Your Brain is Green
Of all the brain types, yours has the most balance. You are able to see all sides to most problems and are a good problem solver. You need time to work out your thoughts, but you don't get stuck in bad thinking patterns. You tend to spend a lot of time thinking about the future, philosophy, and relationships (both personal and intellectual).

Sunday, July 22, 2007

Are You SURE You're Bluish? (part 1)

Prepare to be very confused. The title above comes from "Yellow Submarine", the Beatles' animated feature where they confront the Blue Meanies, and at one point the Blue Meany leader asks them querulously "Are you sure you're Bluish? You don't look Bluish..."

Shades of an old Jewish joke. But this isn't funny: see "Glad tidings for the lepers" in today's Haaretz.

And I think it's time to tell my own story.

First, some background. My mother was born to a Jewish family that left Russia in 1905 for the Lower East Side. She alone of her three siblings was born in the US. In her 20s, which was during the "Roaring Twenties", like many other young Jewish women, tried hard to obliterate all traces of her heritage. She was a "flapper"; she anglicised her name, did not date Jewish boys. When the Depression hit, she kept her job with the Veterans' Administration by moving to Washington, where she met my father.

Dad came from the Black Hills of Dakota--Sioux Indian country. Two of his grandfathers had fought against one another at Gettysburg, and the family, on his father's side, could trace its American roots to before the War of Independence. He was something of an oddball for his time and place, however: he voted Democratic, considered himself an agnostic, hated everything to do with horses and cowboys, affected an Edwardian look about 2 decades too late. His plans to become an engineer were sidetracked by the Depression, and in the mid-1930s found himself also forced to move from the Chicago branch office of the Weather Bureau to Washington, DC.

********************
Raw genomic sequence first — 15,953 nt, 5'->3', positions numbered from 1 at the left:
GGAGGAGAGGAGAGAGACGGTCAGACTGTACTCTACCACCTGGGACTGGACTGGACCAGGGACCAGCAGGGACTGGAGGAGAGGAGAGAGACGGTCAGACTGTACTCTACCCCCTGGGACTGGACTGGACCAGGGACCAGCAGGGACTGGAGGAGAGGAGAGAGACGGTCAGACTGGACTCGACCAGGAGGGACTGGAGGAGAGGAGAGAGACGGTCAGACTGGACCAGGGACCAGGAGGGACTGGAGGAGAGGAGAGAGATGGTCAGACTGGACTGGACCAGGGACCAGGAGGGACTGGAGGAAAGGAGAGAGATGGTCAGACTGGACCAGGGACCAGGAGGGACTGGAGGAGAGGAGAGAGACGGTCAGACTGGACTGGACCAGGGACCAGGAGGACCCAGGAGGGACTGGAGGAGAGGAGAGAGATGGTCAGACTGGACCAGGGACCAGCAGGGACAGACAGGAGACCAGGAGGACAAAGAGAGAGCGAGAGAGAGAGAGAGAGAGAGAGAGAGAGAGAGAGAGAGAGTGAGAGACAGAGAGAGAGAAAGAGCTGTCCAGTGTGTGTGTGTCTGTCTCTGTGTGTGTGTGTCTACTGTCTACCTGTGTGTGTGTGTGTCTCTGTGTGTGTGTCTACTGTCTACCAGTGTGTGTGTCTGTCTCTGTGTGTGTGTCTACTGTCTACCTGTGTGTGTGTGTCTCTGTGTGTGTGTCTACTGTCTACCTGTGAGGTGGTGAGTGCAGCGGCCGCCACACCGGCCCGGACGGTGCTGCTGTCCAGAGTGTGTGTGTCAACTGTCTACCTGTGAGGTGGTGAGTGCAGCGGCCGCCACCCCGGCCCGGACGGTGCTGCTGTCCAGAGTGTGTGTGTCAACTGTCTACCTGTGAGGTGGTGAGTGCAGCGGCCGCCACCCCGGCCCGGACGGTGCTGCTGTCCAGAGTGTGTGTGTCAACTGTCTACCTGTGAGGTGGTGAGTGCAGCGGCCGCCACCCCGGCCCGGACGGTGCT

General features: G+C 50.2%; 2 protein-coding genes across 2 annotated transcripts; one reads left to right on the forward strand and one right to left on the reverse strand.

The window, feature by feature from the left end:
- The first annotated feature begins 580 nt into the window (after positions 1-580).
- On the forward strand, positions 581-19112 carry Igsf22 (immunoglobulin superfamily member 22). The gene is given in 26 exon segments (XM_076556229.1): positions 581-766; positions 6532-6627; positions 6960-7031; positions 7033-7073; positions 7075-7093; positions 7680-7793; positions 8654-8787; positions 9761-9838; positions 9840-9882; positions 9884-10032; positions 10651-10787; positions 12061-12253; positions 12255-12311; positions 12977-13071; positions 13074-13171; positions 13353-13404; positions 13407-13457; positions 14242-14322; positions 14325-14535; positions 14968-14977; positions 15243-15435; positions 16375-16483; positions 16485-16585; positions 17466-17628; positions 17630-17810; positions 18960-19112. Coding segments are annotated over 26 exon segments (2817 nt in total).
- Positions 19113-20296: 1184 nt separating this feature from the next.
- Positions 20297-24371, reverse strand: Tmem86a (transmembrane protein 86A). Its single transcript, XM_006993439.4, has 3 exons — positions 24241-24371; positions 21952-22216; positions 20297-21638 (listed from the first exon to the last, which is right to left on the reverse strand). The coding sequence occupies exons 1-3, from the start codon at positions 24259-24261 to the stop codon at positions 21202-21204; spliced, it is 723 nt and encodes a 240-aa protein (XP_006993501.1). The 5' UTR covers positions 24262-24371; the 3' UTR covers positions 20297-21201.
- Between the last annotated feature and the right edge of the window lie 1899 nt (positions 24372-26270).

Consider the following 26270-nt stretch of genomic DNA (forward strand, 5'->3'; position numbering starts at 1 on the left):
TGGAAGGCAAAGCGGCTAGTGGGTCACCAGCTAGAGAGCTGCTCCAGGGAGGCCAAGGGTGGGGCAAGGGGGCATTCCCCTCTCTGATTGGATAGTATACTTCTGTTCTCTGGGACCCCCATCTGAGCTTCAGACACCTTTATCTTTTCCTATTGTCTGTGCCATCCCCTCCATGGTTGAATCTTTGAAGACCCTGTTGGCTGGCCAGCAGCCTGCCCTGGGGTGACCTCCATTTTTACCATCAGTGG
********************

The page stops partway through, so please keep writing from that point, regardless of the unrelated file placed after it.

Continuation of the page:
My mother, who thought Zelda Fitzgerald was simply the bee's knees, the height of exoticism, thought my Dad looked a lot like F.Scott Fitzgerald, and they fell in love. They were married in a civil ceremony, although it became obvious pretty quickly that Dad knew quite a bit more than Mom did about Judaism, he had no desire to convert. In fact, my mother's family accepted him much more warmly, in that day and age when intermarriage was a major crime, than was usual.

In due course, I arrived, but I was not told I was Jewish until I was 7. I then had 4, very disorienting, years of cheder. Shortly after refusing to go to Hebrew school (the afterschool variety) any more, Leon Uris published "Exodus" and, Halleluyah! I could be Jewish without being religious.

Fast forward to my 20s. Now a registered nurse, I met a young Frenchman on holiday, and we decided to get married. He was as irreligious as my father, but nominally was Catholic. The marriage (civil) lasted 4 months before being annulled (civilly). He had married mainly to convince himself that he wasn't homosexual, and had discovered that indeed he was. I later heard, via a third party, that he had committed suicide. I don't know if that was true or not, and never bothered to investigate.

When I opened a file at the aliyah center prior to making aliyah, I told all the above story to the shaliach. He thought he was doing me a favor by noting my marital status as "widow" because it gave me a double aliyah grant. At the time, I didn't know that. I don't remember supplying any evidence of my Jewishness, by the way. The shaliach took my word for it.

Fast forward again, to 1979. My mother was terminally ill; I had met the sabra who would become DH, and we went to the US for the wedding. The ketubah, an artistic one, was actually written here, to be signed and filled in as necessary in the States. I went to the only Orthodox mikvah in the DC area, but the wedding itself was going to be performed by a Reform rabbi, who was not only a very close friend of mine, but my parents' main support (Dad had never converted, but Mom dragged him to services every Friday night) during her illness. Rabbi Lipman had a lot of experience with Israeli bureaucracy and the Israeli rabbanut, and made sure the ceremony was halachically correct.

When we got back to Israel, DH said he wanted to get an isshur nisuin--a certificate from the Israeli rabbanut--that acknowledged our marriage. And that's when the fun began. The rabbis wanted me to prove (1) my Jewishness, and (2) the Jewishness, or lack of it, of my former spouse.

(to be continued)

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